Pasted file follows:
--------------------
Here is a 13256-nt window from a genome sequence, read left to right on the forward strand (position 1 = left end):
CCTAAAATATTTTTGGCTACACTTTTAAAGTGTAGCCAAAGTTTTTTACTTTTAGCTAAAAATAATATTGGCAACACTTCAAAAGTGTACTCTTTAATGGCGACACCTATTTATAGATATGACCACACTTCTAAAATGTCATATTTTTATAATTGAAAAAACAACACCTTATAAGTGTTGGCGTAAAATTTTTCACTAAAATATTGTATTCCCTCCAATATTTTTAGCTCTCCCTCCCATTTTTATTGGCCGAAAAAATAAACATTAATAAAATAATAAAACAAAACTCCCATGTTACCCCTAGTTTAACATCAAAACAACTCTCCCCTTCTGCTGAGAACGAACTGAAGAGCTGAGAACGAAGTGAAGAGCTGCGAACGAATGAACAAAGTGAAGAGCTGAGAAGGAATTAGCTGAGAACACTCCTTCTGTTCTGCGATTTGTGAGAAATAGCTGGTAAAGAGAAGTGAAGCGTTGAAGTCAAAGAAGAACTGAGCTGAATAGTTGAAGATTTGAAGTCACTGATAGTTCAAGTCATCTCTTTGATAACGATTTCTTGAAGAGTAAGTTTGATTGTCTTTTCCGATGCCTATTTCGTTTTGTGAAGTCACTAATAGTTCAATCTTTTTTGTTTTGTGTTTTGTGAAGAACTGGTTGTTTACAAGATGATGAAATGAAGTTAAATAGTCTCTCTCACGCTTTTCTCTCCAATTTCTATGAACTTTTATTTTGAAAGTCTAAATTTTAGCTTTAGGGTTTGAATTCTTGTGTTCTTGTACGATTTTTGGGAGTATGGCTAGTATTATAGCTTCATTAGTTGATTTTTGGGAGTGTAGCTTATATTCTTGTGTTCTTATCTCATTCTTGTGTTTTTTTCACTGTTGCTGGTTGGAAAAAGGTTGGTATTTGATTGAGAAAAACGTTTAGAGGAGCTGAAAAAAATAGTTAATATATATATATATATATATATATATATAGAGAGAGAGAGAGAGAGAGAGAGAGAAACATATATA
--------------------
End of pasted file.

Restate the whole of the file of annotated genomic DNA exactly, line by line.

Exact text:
Here is a 13256-nt window from a genome sequence, read left to right on the forward strand (position 1 = left end):
CCTAAAATATTTTTGGCTACACTTTTAAAGTGTAGCCAAAGTTTTTTACTTTTAGCTAAAAATAATATTGGCAACACTTCAAAAGTGTACTCTTTAATGGCGACACCTATTTATAGATATGACCACACTTCTAAAATGTCATATTTTTATAATTGAAAAAACAACACCTTATAAGTGTTGGCGTAAAATTTTTCACTAAAATATTGTATTCCCTCCAATATTTTTAGCTCTCCCTCCCATTTTTATTGGCCGAAAAAATAAACATTAATAAAATAATAAAACAAAACTCCCATGTTACCCCTAGTTTAACATCAAAACAACTCTCCCCTTCTGCTGAGAACGAACTGAAGAGCTGAGAACGAAGTGAAGAGCTGCGAACGAATGAACAAAGTGAAGAGCTGAGAAGGAATTAGCTGAGAACACTCCTTCTGTTCTGCGATTTGTGAGAAATAGCTGGTAAAGAGAAGTGAAGCGTTGAAGTCAAAGAAGAACTGAGCTGAATAGTTGAAGATTTGAAGTCACTGATAGTTCAAGTCATCTCTTTGATAACGATTTCTTGAAGAGTAAGTTTGATTGTCTTTTCCGATGCCTATTTCGTTTTGTGAAGTCACTAATAGTTCAATCTTTTTTGTTTTGTGTTTTGTGAAGAACTGGTTGTTTACAAGATGATGAAATGAAGTTAAATAGTCTCTCTCACGCTTTTCTCTCCAATTTCTATGAACTTTTATTTTGAAAGTCTAAATTTTAGCTTTAGGGTTTGAATTCTTGTGTTCTTGTACGATTTTTGGGAGTATGGCTAGTATTATAGCTTCATTAGTTGATTTTTGGGAGTGTAGCTTATATTCTTGTGTTCTTATCTCATTCTTGTGTTTTTTTCACTGTTGCTGGTTGGAAAAAGGTTGGTATTTGATTGAGAAAAACGTTTAGAGGAGCTGAAAAAAATAGTTAATATATATATATATATATATATATATATAGAGAGAGAGAGAGAGAGAGAGAGAGAAACATATATA